- Credit Card Companies Will “Misplace” Your Payment and Charge You a Late Fee- While this may happen from time to time, it really seems like a bit of a stretch to make his point or a bit of paranoia. Most companies are good to work with you and remove fees if you can show a paper trail of some sort.
While these are some valid points, it’s also important to understand that it’s just as easy to blow through your cash as it is to swipe a card so if you don’t have a constant reminder of WHY you’re trying to get out of debt as we mentioned above.
In addition to people promoting the cash only method there are also some big names pushing electronic transactions whether it be through credit or debit cards. The biggest name by far is Bill Gates, his foundation helped finance The Better Than Cash Alliance whose mission it is to bring safe financial transactions to the world’s poor and unbanked. According to the Alliance there are five main reasons why electronic payments are better than cash payments.
- Transparency: Less corruption and theft when payments can be easily tracked. In Afghanistan, U.S. aid agencies use it so workers aren’t so vulnerable to robbery.
- Security: The money gets where it’s supposed to go.
- Financial inclusion: Electronic payment is a way for unbanked people to establish a record of on-time payment of their bills. This can be an “on-ramp” for them to get other services, such as loans, speakers said.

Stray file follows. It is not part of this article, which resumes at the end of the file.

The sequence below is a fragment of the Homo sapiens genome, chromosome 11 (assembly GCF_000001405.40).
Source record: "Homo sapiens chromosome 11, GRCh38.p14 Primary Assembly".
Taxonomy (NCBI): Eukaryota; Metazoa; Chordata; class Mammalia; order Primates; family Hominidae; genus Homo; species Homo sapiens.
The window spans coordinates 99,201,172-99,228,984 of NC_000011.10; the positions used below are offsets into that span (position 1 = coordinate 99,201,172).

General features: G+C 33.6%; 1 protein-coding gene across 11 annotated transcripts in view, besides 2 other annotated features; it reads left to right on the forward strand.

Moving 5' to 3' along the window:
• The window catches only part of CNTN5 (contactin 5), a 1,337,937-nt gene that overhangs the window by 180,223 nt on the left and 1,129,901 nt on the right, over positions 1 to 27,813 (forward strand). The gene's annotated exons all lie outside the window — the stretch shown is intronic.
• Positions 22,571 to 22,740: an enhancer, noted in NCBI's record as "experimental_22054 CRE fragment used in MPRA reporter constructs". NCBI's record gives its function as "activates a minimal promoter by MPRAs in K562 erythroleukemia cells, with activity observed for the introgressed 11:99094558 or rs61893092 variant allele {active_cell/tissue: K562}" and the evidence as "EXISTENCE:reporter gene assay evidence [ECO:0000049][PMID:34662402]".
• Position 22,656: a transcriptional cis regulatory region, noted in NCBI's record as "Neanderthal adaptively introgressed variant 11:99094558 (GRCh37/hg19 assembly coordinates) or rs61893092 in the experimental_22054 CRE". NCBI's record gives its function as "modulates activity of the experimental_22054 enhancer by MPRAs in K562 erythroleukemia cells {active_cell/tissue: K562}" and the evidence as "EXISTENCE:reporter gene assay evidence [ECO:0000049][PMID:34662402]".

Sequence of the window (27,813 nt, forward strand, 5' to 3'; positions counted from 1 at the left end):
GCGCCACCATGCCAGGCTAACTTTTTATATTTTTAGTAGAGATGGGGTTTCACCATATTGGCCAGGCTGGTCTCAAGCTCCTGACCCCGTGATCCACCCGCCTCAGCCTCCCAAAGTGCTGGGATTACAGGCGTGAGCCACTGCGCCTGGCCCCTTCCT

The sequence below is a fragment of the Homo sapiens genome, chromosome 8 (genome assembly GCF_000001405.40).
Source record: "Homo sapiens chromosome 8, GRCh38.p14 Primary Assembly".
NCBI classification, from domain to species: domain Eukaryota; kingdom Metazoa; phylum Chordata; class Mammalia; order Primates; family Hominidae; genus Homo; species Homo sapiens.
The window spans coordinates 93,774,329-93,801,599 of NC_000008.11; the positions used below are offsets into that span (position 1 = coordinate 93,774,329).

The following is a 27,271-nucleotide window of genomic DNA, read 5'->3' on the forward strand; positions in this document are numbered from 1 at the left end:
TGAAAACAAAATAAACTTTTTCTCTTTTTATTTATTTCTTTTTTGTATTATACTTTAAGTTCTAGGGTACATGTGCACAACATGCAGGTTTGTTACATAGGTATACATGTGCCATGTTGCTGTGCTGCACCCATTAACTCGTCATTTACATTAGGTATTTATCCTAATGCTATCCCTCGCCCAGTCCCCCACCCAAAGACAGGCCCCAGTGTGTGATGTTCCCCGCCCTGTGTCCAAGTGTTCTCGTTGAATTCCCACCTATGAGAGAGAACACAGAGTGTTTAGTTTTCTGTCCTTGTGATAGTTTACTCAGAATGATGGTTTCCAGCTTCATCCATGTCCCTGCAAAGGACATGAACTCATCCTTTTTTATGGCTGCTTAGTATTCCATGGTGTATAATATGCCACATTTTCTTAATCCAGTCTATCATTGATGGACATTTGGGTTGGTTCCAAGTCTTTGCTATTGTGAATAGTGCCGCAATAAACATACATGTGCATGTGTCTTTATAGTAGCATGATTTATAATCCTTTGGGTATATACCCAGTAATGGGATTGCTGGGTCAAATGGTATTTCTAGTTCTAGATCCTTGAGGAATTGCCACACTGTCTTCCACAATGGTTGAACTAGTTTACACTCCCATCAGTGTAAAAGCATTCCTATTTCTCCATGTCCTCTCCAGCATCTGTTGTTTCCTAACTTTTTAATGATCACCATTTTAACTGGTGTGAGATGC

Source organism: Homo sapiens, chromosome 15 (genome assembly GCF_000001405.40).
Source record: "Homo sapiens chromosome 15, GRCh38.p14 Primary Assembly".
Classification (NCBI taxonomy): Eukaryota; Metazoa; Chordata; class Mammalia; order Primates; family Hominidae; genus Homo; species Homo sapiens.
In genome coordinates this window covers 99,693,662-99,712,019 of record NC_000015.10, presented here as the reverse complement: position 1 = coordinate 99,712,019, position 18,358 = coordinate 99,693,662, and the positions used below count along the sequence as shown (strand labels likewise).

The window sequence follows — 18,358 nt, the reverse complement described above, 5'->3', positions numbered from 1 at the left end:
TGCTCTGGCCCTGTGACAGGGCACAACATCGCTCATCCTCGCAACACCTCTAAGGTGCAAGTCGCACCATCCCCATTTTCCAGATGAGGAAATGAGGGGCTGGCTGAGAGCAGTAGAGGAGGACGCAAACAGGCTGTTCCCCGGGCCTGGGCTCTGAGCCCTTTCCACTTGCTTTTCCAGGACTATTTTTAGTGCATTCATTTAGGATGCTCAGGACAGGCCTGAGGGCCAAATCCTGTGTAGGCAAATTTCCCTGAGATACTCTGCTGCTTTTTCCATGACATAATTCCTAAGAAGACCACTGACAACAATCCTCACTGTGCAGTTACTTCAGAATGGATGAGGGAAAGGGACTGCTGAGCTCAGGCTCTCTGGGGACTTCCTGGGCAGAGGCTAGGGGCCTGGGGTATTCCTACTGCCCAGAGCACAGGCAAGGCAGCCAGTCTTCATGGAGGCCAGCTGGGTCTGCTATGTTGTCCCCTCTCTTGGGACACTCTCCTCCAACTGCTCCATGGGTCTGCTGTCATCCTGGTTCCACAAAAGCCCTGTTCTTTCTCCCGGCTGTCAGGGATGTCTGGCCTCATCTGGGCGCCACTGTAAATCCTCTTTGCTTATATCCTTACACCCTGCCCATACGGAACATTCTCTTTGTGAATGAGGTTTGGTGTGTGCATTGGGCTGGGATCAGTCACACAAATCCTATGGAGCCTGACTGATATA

- Cost savings: Moving physical cash around is costlier than zipping electrons. Many poor people, however, still find it cheaper to use cash, because some cashless networks charge high fees.
- Access to new markets: This benefit is mainly for providers of financial services.
While there are definitely pros and cons to both options, we recommend figuring out which option best suits you and going from there. As we’ve mentioned before, the key to success is always remember why you’re doing this. To be able to keep better track of your cash you’ll want to follow the steps below.
Step 1: Income vs. Expenses- The first step in creating a budget is figuring out how much money you have coming in, and how much money you have going out. With this process you want to get as detailed as possible include income from your job, investments, interests on bank accounts etc.. In addition to getting a detailed outlook of your income you’ll also want to look at all of your expenses, we also recommend looking at your monthly expenses as well as expenses that will come up once a year such as property taxes, vehicle registration, and then take those annual expense and divide them out across the whole year so that you know how much you’ll need to save each month for those. Once you have that figured out you can start putting together a plan to improve your situation.
Step 2: Create a Budget- When it comes to creating your budget there are several ways to do it. The most important thing is to stay organized so once you’ve outlined all of your different expense we recommend breaking up your expenses into categories such as food, gas, clothing, entertainment etc…
Step 3: Start Cutting Expenses- Once you have all of your expense laid out it’s time to see which ones you can cut. If you see that your “Entertainment” category is busting your budget it’s time to think of less expensive ways to go out and enjoy yourself.
Step 4: Stick to Your Budget- Once you’ve created your budget; it’s time to put it into action. Be disciplined; always be looking for ways that you can minimize your expenses.
By following these four simple steps you’ll be able to avoid spending all of your money and seeing your cash disappear every month.